Recently, I’ve done a lot, so this will be a long, but hopefully a fun post! It all started with my first time to Dakar, the magical city where dreams come true. Hands down, Dakar truly is the mysterious place that does and doesn’t feel like Senegal.
A week ago I headed down to Dakar for the West African International Softball Tournament (WAIST). It’s a softball tournament between different groups within the US Embassy. Also, in the past this was the yearly congregation event of all PCVs living in and around Senegal. It’s just a very fun weekend where PCVs get a chance to relax, visit the amazing city, meet embassy workers and other Expats, and eat non village food. Being in Dakar, is unlike any other feeling in Senegal. Things are expensive, I felt like I was constantly throwing money out the window at taxis, restaurants, clothing shops, and good beer ;). This Washington girl will pay a pretty penny for non Senegalese beer. But really it was the atmosphere that got me. The buildings are tall and look new and clean, many big businesses are built upward not sideways, there are traffic lights (I only saw 2, but still!), I walked out of my homestay and saw a little boy riding his bike with a helmet speaking English, it almost feels like a mix of Europe and California with all palm trees too. During the day we played sports. Peace Corps holds their own set of games separate from the embassy. Our teams are by the division of our regions, and each region chooses a theme to dress up to. Unfortunately I didn’t get any pictures of this. Some examples were: High School Stereotypes, Shark Week, Land before Tamba, Star Wars, Pulo boys, and Bae Watch.
We played softball, volleyball, kickball, and soccer. Then in the evenings we explored the city. On Saturday we got to attend a dance put on by the Marines in country at the US Embassy. It was the strangest feeling being on American soil, knowing that for those couple hours, I can show my knees, speak English, and dance to American music. Unfortunately, I don’t have any pictures from that, so just imagine it.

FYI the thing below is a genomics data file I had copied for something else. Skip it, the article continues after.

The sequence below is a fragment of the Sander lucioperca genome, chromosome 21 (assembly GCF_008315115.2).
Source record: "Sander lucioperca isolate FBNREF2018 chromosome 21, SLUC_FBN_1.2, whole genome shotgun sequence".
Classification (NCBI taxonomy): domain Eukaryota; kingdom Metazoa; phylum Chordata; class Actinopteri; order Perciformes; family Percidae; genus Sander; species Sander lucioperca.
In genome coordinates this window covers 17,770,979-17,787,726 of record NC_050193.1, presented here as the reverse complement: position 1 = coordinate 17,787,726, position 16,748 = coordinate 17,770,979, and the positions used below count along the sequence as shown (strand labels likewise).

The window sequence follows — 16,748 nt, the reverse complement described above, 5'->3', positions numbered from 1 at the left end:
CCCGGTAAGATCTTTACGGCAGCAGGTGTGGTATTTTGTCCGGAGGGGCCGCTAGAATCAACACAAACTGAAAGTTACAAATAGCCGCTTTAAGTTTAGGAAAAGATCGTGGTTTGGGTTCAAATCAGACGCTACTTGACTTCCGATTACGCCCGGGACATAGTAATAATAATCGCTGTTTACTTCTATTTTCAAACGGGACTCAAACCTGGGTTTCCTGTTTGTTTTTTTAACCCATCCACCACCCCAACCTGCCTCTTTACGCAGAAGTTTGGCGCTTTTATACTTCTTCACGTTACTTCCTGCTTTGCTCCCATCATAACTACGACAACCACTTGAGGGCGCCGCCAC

After Dakar, we went to PST2, or what they now call IST: in service training in Thiès at the training center. It’s 2 weeks long and my stage comes back together for training in Grant writing, earthworks, integrated pest management, and much more.
Previously I mentioned something called the 5 week challenge. I was successful in completing it and the result was I got to eat this yummy brunch at my Country Director’s house. The brunch was held halfway through IST. We took a bus from the training center to Dakar, and saw the house that the Country Director of Senegal lives in. For a day, we lived life like we were in America. We watched Saturday Night Live in English, ate cereal with real milk (most milk is powder elsewhere), used toilet paper, and sat on leather couches.
Yup! That’s mac n’ cheese on my plate! For dessert we also ate sweet potato pie, vanilla ice cream, banana bread, and chocolate chip cookies. I am pretty sure I gained 10 pounds from that one meal!
After brunch we walked to a 2 story Citydia. It’s a supermarket with local and imported products. The downstairs was full of food products, and the upstairs had kitchen utensils, and toiletries. I bought 2 big bottles of shampoo and conditioner for half of the price and double the size of what I would get in Saint-louis, it was so exciting!! Even though I don’t have much room in my luggage to haul it back to Saint-louis after Thiès, I couldn’t pass up the opportunity for cheap shampoo and conditioner.
The past month has been a whirlwind of emotions (like all other months in PC). I was feeling a little exhausted at site, in need of being recharged, and being in Dakar and Thiès did exactly that. I could tell by how much I enjoyed going to the market in Thiès that I needed a boost. Being able to speak English in an environment with my peers who understand my “strange” American habits, did wonders for me. In one week when I head back to site, I’ll be feeling good! Today after lunch I have my first year action plan where I’ll talk with my supervisors to discuss what my plans are for my first year of service. I can’t wait to see how my Peace Corps Service plays out!
And by special request here are some examples of Wolof in my daily life. I literally said all these things yesterday.
“Ndax, am nga tangal daxar? Deedeet? Dama bëgg benn coco. Mën nga ubbi sama coco ndaxte dama bëgg nan. Apre mën nga ubbi kon lëkk naa ci biir. Dama bëgg ñar fukki dërëm soow. Soxla naa jerom benn saché soow. Waaw, ñaata?”
Do you have tamarin candy? No? I want a coconut. Can you open my coconut because I want to drink. After, can you open it so I can eat the inside. I want 100cfa of yogurt. I need 6 packets of yogurt. Yes, how much?
Hope you enjoyed that! 🙂